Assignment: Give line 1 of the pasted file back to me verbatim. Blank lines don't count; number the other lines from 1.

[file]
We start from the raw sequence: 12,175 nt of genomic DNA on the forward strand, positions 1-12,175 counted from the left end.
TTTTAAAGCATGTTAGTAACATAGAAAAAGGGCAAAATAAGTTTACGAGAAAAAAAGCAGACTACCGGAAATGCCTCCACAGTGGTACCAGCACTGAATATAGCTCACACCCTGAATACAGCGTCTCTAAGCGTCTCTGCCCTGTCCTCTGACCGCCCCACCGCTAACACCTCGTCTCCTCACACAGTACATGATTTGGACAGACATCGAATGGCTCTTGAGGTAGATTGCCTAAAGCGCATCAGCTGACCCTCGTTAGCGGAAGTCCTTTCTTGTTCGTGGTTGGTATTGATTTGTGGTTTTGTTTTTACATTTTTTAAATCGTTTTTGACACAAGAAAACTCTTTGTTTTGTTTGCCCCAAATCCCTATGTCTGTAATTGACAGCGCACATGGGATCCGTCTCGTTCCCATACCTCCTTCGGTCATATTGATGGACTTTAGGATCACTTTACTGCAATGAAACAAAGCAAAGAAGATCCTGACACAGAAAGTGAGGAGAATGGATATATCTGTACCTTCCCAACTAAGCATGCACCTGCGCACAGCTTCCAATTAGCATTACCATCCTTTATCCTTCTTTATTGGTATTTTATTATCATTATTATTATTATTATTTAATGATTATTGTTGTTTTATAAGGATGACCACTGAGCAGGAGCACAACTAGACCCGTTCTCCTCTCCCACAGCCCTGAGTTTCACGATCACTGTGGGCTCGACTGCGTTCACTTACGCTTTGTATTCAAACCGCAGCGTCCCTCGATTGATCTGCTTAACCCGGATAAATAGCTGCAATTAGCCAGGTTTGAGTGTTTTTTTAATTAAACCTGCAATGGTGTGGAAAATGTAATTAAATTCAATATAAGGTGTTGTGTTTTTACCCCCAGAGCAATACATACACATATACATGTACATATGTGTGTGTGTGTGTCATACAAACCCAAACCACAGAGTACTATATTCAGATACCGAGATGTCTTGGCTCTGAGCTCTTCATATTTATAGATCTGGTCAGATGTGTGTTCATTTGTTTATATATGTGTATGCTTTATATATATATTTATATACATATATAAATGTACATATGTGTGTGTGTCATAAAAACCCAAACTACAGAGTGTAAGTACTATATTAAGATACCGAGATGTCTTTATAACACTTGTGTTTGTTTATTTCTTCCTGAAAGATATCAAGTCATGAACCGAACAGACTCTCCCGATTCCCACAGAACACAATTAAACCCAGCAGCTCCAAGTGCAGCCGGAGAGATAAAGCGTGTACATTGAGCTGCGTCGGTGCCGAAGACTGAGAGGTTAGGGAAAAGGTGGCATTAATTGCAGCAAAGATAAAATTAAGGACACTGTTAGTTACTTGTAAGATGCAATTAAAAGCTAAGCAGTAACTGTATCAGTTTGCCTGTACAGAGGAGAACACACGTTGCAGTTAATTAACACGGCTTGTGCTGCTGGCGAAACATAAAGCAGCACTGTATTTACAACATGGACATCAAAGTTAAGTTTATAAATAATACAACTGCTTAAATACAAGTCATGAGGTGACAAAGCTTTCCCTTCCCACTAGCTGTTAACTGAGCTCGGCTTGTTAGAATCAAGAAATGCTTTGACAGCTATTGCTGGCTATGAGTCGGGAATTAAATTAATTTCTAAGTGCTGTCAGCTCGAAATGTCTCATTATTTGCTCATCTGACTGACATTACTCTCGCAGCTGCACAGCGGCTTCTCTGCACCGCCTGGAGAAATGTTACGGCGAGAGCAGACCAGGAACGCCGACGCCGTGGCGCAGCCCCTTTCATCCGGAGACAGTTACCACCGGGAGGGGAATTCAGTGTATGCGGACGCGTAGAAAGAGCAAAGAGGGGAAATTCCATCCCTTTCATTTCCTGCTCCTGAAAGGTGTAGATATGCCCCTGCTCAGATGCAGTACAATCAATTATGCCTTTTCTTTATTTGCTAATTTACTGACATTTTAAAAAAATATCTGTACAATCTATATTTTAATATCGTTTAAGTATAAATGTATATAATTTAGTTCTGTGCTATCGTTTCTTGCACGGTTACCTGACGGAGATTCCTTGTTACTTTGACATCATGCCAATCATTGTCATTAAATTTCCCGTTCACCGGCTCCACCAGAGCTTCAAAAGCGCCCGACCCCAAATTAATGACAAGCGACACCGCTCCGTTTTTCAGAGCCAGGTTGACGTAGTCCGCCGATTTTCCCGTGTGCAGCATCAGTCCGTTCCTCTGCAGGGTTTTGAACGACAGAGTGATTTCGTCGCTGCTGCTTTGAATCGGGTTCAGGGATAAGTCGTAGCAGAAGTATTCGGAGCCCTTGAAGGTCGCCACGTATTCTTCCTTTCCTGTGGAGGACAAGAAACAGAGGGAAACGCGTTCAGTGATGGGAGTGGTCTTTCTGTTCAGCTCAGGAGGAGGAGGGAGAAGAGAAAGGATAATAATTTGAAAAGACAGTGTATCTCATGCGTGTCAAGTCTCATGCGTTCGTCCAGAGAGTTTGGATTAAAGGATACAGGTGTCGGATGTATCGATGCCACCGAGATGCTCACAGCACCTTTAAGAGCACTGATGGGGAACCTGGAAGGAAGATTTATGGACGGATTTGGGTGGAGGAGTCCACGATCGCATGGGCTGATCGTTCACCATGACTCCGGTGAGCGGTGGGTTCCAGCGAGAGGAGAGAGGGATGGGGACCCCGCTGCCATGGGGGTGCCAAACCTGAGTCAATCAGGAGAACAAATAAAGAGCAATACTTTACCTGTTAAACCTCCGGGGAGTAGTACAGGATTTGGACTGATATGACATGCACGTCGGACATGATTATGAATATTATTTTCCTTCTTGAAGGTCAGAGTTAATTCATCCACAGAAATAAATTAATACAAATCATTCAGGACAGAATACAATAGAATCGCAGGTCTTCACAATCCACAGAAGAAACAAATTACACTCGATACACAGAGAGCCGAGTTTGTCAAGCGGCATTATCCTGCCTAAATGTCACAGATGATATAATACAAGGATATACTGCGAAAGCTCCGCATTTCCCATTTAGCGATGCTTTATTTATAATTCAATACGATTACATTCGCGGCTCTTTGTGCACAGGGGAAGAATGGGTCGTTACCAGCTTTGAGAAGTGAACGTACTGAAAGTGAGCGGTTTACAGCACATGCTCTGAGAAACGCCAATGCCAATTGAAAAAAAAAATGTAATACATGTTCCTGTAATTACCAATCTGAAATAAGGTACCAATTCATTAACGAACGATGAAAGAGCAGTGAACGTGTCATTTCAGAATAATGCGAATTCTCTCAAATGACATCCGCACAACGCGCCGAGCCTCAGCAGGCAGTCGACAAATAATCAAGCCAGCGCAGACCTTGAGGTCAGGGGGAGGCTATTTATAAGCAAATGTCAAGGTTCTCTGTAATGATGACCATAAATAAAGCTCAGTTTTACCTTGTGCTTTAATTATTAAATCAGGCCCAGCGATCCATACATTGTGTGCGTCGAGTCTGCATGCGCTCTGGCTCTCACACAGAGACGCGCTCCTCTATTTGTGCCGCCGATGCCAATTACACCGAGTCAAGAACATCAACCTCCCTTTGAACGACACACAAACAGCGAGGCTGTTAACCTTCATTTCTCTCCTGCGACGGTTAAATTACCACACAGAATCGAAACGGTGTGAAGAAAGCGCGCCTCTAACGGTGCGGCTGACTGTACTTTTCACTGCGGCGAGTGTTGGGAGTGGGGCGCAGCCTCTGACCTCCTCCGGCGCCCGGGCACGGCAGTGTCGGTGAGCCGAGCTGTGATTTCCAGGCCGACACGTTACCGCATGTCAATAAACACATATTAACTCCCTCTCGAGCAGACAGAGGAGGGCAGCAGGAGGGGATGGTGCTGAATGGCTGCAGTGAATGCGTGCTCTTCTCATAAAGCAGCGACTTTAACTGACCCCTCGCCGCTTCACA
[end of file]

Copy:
We start from the raw sequence: 12,175 nt of genomic DNA on the forward strand, positions 1-12,175 counted from the left end.